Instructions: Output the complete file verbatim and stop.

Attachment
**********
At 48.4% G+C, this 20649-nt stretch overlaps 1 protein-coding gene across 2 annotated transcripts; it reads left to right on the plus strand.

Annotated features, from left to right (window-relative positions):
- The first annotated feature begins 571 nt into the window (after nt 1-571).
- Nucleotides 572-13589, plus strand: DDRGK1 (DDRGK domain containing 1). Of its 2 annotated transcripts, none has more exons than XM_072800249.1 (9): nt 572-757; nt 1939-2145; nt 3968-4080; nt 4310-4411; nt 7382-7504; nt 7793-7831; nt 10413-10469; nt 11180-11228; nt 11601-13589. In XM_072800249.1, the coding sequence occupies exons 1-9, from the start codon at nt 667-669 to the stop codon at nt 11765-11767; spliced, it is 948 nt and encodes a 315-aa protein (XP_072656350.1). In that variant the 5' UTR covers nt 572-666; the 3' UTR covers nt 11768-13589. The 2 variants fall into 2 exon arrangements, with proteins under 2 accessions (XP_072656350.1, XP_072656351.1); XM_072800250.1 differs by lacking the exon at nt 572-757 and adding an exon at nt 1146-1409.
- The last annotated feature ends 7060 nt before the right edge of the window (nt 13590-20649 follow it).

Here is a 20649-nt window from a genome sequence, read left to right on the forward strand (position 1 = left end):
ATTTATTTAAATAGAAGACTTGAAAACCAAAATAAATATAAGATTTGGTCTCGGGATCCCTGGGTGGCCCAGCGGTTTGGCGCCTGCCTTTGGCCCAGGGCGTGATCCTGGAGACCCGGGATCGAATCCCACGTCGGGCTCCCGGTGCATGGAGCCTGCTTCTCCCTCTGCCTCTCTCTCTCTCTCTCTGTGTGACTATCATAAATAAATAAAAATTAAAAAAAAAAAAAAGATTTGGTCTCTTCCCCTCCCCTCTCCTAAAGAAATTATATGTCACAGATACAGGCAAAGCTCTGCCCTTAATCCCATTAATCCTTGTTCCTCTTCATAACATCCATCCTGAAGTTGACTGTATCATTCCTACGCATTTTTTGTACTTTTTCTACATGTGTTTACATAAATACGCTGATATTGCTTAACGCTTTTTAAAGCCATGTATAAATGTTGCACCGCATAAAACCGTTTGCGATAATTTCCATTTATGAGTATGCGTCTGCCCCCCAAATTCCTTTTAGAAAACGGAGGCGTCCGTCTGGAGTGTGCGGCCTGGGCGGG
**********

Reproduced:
At 48.4% G+C, this 20649-nt stretch overlaps 1 protein-coding gene across 2 annotated transcripts; it reads left to right on the plus strand.

Annotated features, from left to right (window-relative positions):
- The first annotated feature begins 571 nt into the window (after nt 1-571).
- Nucleotides 572-13589, plus strand: DDRGK1 (DDRGK domain containing 1). Of its 2 annotated transcripts, none has more exons than XM_072800249.1 (9): nt 572-757; nt 1939-2145; nt 3968-4080; nt 4310-4411; nt 7382-7504; nt 7793-7831; nt 10413-10469; nt 11180-11228; nt 11601-13589. In XM_072800249.1, the coding sequence occupies exons 1-9, from the start codon at nt 667-669 to the stop codon at nt 11765-11767; spliced, it is 948 nt and encodes a 315-aa protein (XP_072656350.1). In that variant the 5' UTR covers nt 572-666; the 3' UTR covers nt 11768-13589. The 2 variants fall into 2 exon arrangements, with proteins under 2 accessions (XP_072656350.1, XP_072656351.1); XM_072800250.1 differs by lacking the exon at nt 572-757 and adding an exon at nt 1146-1409.
- The last annotated feature ends 7060 nt before the right edge of the window (nt 13590-20649 follow it).

Here is a 20649-nt window from a genome sequence, read left to right on the forward strand (position 1 = left end):
ATTTATTTAAATAGAAGACTTGAAAACCAAAATAAATATAAGATTTGGTCTCGGGATCCCTGGGTGGCCCAGCGGTTTGGCGCCTGCCTTTGGCCCAGGGCGTGATCCTGGAGACCCGGGATCGAATCCCACGTCGGGCTCCCGGTGCATGGAGCCTGCTTCTCCCTCTGCCTCTCTCTCTCTCTCTCTGTGTGACTATCATAAATAAATAAAAATTAAAAAAAAAAAAAAGATTTGGTCTCTTCCCCTCCCCTCTCCTAAAGAAATTATATGTCACAGATACAGGCAAAGCTCTGCCCTTAATCCCATTAATCCTTGTTCCTCTTCATAACATCCATCCTGAAGTTGACTGTATCATTCCTACGCATTTTTTGTACTTTTTCTACATGTGTTTACATAAATACGCTGATATTGCTTAACGCTTTTTAAAGCCATGTATAAATGTTGCACCGCATAAAACCGTTTGCGATAATTTCCATTTATGAGTATGCGTCTGCCCCCCAAATTCCTTTTAGAAAACGGAGGCGTCCGTCTGGAGTGTGCGGCCTGGGCGGG